I suggested on Squawk on the Street today that perhaps we would have to adopt the Jordanian model for hotels going forward after this terrible tragedy. A few years back, my wife and I checked into a Four Seasons in Amman and we were surprised to see everything have to go through a screener. Everything. We discussed it with the manager simply because we wanted to know if there had been an incident at the hotel. He told us a hotel is a crowded place and those are targets, so why allow guns or bombs to come into them? It was so common-sensical.
So it is also common-sensical that the biggest publicly traded maker of screeners, L3 Technologies (LLL) , would see a big run in its stock. It didn't initially. But, again, another hallmark of this market is how slowly it adopts the possibilities, so there's time to get in. I haven't seen that in ages either.
Sometimes it is as simple as a research note that resonates. This morning, Morgan Stanley upgraded the stock of Stanley Black & Decker (SWK) . There were a number of good points made, including that it's now able to add the Craftsman line that it bought from Sears (SHLD) to big-box retailers. I think the recommendation resonated, though, as another way to invest in the big rebuild that comes from the hurricanes that hurt Texas and Florida so badly. Makes sense: Home Depot (HD) and Costco (COST) , considered winners off the damage, sell plenty of Stanley Black & Decker tools.
I saw several notes this morning about the possibility that Nelson Peltz will win his attempt to get on the board of Procter & Gamble PG, aided by Glass Lewis and ISS, two companies that advise money managers on proxy fights. That's enough to carry the day for Peltz. What's interesting is that I heard a new narrative about the insurgency. If Peltz wins, there could be some important questions raised about the way Procter & Gamble spends money. If he loses, he may redouble his efforts next time. The term "win-win" is being thrown around a bit. That's another sign of how this market embraces the positive and sees a glass half full as three-quarters full -- at a minimum.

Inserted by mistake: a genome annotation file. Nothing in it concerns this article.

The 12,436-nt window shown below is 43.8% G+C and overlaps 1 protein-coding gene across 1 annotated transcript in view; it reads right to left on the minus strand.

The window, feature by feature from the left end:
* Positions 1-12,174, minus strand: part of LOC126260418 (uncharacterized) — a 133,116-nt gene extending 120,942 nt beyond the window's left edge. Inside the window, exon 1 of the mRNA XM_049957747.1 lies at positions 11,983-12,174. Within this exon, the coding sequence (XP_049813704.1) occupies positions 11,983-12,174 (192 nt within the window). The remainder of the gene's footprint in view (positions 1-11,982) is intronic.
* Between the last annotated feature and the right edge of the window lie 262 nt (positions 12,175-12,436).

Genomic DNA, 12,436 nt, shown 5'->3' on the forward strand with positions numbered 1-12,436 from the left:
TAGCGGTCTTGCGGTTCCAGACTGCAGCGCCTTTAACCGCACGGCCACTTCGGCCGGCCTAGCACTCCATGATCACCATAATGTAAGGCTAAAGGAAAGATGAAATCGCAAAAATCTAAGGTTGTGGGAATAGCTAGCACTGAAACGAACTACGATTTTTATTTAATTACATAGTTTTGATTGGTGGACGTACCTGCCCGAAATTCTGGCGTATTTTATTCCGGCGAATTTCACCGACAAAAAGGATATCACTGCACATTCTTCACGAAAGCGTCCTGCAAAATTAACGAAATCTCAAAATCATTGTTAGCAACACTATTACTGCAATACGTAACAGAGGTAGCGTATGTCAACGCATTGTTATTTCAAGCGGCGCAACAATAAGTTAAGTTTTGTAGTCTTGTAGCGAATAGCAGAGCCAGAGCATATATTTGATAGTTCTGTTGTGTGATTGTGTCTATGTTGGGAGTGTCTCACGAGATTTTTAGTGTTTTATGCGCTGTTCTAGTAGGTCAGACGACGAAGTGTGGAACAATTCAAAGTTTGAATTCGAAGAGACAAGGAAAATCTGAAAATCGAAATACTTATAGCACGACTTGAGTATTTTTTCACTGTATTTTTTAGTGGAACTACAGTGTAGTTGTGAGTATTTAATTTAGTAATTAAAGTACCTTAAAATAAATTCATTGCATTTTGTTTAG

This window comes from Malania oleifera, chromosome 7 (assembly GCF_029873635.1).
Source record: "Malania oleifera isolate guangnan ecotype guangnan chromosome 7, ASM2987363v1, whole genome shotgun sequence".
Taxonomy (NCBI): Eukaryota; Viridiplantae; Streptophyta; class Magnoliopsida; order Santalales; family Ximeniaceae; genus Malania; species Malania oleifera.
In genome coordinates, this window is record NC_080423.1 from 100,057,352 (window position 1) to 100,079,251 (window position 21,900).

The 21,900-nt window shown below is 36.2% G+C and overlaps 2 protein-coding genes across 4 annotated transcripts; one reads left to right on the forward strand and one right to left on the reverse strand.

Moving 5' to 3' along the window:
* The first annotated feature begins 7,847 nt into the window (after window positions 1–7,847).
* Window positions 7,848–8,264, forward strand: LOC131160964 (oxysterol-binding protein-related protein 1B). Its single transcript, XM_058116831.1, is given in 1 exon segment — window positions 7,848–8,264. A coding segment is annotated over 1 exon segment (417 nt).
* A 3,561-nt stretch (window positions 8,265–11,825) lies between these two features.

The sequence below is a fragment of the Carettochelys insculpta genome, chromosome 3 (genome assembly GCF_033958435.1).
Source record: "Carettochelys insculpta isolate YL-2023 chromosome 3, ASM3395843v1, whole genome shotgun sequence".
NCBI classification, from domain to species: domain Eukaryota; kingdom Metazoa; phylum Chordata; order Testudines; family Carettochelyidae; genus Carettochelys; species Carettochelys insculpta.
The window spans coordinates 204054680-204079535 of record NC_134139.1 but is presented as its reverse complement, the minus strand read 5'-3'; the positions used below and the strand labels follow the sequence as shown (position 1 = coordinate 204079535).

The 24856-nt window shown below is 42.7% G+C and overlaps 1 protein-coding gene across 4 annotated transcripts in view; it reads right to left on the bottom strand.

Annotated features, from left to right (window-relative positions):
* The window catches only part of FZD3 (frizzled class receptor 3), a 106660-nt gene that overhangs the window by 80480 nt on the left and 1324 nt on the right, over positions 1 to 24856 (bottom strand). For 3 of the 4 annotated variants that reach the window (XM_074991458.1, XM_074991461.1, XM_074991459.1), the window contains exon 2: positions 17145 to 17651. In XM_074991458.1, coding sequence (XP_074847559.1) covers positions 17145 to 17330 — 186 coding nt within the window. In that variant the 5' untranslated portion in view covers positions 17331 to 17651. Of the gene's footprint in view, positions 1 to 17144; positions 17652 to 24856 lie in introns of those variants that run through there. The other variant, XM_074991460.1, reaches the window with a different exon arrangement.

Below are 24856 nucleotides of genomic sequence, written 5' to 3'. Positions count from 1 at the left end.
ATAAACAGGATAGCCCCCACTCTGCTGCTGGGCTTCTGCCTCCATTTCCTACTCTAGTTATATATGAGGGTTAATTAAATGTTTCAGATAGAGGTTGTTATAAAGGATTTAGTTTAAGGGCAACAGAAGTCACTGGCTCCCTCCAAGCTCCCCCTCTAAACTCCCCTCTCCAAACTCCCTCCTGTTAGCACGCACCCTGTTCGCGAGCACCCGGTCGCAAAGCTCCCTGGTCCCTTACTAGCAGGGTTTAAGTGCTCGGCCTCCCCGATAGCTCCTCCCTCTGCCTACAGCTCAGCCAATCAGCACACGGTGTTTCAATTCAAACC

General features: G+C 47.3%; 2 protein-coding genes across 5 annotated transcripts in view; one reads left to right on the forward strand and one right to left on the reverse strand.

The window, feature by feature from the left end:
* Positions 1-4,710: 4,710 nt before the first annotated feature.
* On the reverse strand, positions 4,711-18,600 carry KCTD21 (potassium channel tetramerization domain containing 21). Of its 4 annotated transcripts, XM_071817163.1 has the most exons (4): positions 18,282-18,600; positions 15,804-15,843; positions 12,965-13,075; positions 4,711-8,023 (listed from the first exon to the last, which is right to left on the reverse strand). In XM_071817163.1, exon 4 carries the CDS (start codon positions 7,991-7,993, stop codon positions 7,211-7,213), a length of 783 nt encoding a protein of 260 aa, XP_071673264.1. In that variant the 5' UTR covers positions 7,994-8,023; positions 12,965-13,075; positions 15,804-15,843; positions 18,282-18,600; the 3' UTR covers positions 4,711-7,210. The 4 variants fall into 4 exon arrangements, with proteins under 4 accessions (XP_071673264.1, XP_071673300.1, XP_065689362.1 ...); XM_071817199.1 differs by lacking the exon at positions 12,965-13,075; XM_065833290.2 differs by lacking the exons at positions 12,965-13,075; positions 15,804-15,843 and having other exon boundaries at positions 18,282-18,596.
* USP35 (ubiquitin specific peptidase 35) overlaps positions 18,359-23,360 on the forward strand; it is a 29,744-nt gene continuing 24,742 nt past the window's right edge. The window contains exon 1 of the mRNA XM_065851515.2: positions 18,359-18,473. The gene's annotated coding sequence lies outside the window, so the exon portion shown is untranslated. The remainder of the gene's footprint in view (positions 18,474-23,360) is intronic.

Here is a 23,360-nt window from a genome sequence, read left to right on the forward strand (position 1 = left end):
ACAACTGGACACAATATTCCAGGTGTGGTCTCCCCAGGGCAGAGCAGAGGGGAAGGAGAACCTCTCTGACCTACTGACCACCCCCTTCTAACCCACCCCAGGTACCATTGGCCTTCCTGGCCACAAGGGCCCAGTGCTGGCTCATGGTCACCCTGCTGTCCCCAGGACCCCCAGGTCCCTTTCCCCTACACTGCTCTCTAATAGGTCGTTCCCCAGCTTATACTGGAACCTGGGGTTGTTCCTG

It is possible that some things might be aiding today's performance. The beginning of the month can be a time when new money is put into the market by those who have IRAs and 401(k)s, while at the same time a lot of hedge and mutual funds might be finishing their September selling.
Second, despite the long memories people have for the 1929 and '87 October crashes, the month's a benign one, filled with some rather dramatic increases in the last decade. It's been a pretty good month overall.
Finally, even as the dollar's gained strength of late, we should expect that companies no longer have to caveat their earnings with chatter about how much a strong dollar has hurt earnings.
Oh, and don't worry if you think you have missed something. There are, as always, plenty of stocks going down on days when the averages are going higher. I see tons of dislocation in the tech sector even as that's going to be one I think could have a robust fourth quarter.
Suffice it to say that while it appears that hope seems squelched in real life, it springs eternal almost daily in the stock market and today's performance simply reflects that belief that things are getting better in the corporate world even as they seem so grim in the actual one.
Last Chance to Join Jim Cramer Oct. 28 for Just $95 a Person
Jim Cramer will host CNBC's Jon Najarian, TD Ameritrade's JJ Kinahan, famed analytics expert Marc Chaikin and other market mavens on Oct. 28 in New York City to share successful strategies for active investors.
You can join them as they discuss how smart investors can make the most of options trading, futures contracts, fundamental and quantitative analysis and great ETFs to buy right now. Participants will also get a chance to meet Jim and other panelists and take photos.
When: Saturday, Oct. 28, 8 a.m.-3 p.m. ET
Where: The Harvard Club of New York, 35 W. 44th St., New York, N.Y.
Cost: Special sale price: $95 per person if you book by midnight ET on Monday, Oct. 2. (Normal price: $250)
Click here for the full conference agenda or to reserve your seat now.